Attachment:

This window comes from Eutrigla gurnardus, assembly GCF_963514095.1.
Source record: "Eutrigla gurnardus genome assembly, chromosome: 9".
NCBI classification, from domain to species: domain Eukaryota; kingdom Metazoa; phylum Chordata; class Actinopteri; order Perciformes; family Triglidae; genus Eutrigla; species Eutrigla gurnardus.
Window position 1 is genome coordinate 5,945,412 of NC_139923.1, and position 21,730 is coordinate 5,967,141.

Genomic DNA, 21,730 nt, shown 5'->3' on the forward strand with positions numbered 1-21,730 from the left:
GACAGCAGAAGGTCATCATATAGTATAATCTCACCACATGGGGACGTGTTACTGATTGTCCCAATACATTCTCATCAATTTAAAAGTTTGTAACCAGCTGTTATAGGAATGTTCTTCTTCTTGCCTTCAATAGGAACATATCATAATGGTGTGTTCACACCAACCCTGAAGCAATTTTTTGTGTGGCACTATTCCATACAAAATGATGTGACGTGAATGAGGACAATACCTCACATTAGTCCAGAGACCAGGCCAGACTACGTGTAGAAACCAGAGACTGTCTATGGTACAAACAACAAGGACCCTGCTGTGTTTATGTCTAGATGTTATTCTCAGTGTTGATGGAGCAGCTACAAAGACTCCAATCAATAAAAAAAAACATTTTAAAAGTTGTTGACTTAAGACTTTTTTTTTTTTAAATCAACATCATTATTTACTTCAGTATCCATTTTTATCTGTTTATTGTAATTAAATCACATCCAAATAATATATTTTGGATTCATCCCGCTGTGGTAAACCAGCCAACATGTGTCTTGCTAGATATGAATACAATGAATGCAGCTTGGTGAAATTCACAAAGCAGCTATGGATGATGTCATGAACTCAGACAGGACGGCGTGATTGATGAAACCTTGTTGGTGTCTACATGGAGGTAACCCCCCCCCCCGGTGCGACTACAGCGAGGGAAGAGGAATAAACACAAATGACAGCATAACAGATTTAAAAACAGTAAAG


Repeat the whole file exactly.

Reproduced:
This window comes from Eutrigla gurnardus, assembly GCF_963514095.1.
Source record: "Eutrigla gurnardus genome assembly, chromosome: 9".
NCBI classification, from domain to species: domain Eukaryota; kingdom Metazoa; phylum Chordata; class Actinopteri; order Perciformes; family Triglidae; genus Eutrigla; species Eutrigla gurnardus.
Window position 1 is genome coordinate 5,945,412 of NC_139923.1, and position 21,730 is coordinate 5,967,141.

Genomic DNA, 21,730 nt, shown 5'->3' on the forward strand with positions numbered 1-21,730 from the left:
GACAGCAGAAGGTCATCATATAGTATAATCTCACCACATGGGGACGTGTTACTGATTGTCCCAATACATTCTCATCAATTTAAAAGTTTGTAACCAGCTGTTATAGGAATGTTCTTCTTCTTGCCTTCAATAGGAACATATCATAATGGTGTGTTCACACCAACCCTGAAGCAATTTTTTGTGTGGCACTATTCCATACAAAATGATGTGACGTGAATGAGGACAATACCTCACATTAGTCCAGAGACCAGGCCAGACTACGTGTAGAAACCAGAGACTGTCTATGGTACAAACAACAAGGACCCTGCTGTGTTTATGTCTAGATGTTATTCTCAGTGTTGATGGAGCAGCTACAAAGACTCCAATCAATAAAAAAAAACATTTTAAAAGTTGTTGACTTAAGACTTTTTTTTTTTTAAATCAACATCATTATTTACTTCAGTATCCATTTTTATCTGTTTATTGTAATTAAATCACATCCAAATAATATATTTTGGATTCATCCCGCTGTGGTAAACCAGCCAACATGTGTCTTGCTAGATATGAATACAATGAATGCAGCTTGGTGAAATTCACAAAGCAGCTATGGATGATGTCATGAACTCAGACAGGACGGCGTGATTGATGAAACCTTGTTGGTGTCTACATGGAGGTAACCCCCCCCCCCGGTGCGACTACAGCGAGGGAAGAGGAATAAACACAAATGACAGCATAACAGATTTAAAAACAGTAAAG